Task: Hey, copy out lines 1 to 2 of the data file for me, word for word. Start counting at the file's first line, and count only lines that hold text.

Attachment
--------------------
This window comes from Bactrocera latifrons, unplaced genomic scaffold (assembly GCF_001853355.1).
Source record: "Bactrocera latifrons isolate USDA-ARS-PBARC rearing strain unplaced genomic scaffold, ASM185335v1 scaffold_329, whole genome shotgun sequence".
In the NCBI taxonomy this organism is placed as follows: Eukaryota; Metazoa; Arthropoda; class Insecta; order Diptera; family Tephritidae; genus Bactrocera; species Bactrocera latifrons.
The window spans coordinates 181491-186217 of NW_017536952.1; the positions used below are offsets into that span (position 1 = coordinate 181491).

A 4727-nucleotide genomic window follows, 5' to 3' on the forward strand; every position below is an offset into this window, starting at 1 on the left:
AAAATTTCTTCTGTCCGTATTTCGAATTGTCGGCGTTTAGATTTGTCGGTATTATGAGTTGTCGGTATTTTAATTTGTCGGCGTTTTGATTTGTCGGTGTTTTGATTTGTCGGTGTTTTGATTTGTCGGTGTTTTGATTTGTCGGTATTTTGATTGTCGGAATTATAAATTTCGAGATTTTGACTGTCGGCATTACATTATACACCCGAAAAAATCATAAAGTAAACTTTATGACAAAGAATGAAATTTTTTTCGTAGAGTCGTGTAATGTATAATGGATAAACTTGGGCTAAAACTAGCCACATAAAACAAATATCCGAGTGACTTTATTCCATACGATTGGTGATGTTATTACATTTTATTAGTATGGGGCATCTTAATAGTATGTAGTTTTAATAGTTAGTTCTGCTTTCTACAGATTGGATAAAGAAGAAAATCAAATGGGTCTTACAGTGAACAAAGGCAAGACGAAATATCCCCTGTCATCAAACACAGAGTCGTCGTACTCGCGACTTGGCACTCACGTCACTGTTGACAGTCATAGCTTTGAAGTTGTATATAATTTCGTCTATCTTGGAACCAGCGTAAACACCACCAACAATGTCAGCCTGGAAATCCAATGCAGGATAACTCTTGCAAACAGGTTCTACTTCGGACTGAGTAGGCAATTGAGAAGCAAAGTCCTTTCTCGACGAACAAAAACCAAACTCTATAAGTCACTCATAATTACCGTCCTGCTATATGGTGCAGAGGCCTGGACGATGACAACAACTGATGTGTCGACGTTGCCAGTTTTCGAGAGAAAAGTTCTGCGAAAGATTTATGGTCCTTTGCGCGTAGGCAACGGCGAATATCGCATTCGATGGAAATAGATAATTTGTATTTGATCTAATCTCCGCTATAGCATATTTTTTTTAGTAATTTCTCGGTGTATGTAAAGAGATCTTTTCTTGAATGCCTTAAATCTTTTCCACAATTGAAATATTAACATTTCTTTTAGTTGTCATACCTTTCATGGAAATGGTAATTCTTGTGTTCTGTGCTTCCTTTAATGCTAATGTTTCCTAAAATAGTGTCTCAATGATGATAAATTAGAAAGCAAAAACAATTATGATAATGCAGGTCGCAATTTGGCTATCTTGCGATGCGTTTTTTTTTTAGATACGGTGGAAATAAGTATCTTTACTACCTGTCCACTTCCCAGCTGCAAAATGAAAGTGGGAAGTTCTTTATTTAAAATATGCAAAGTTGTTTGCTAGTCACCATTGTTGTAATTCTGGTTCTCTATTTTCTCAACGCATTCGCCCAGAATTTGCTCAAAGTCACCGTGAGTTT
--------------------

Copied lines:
This window comes from Bactrocera latifrons, unplaced genomic scaffold (assembly GCF_001853355.1).
Source record: "Bactrocera latifrons isolate USDA-ARS-PBARC rearing strain unplaced genomic scaffold, ASM185335v1 scaffold_329, whole genome shotgun sequence".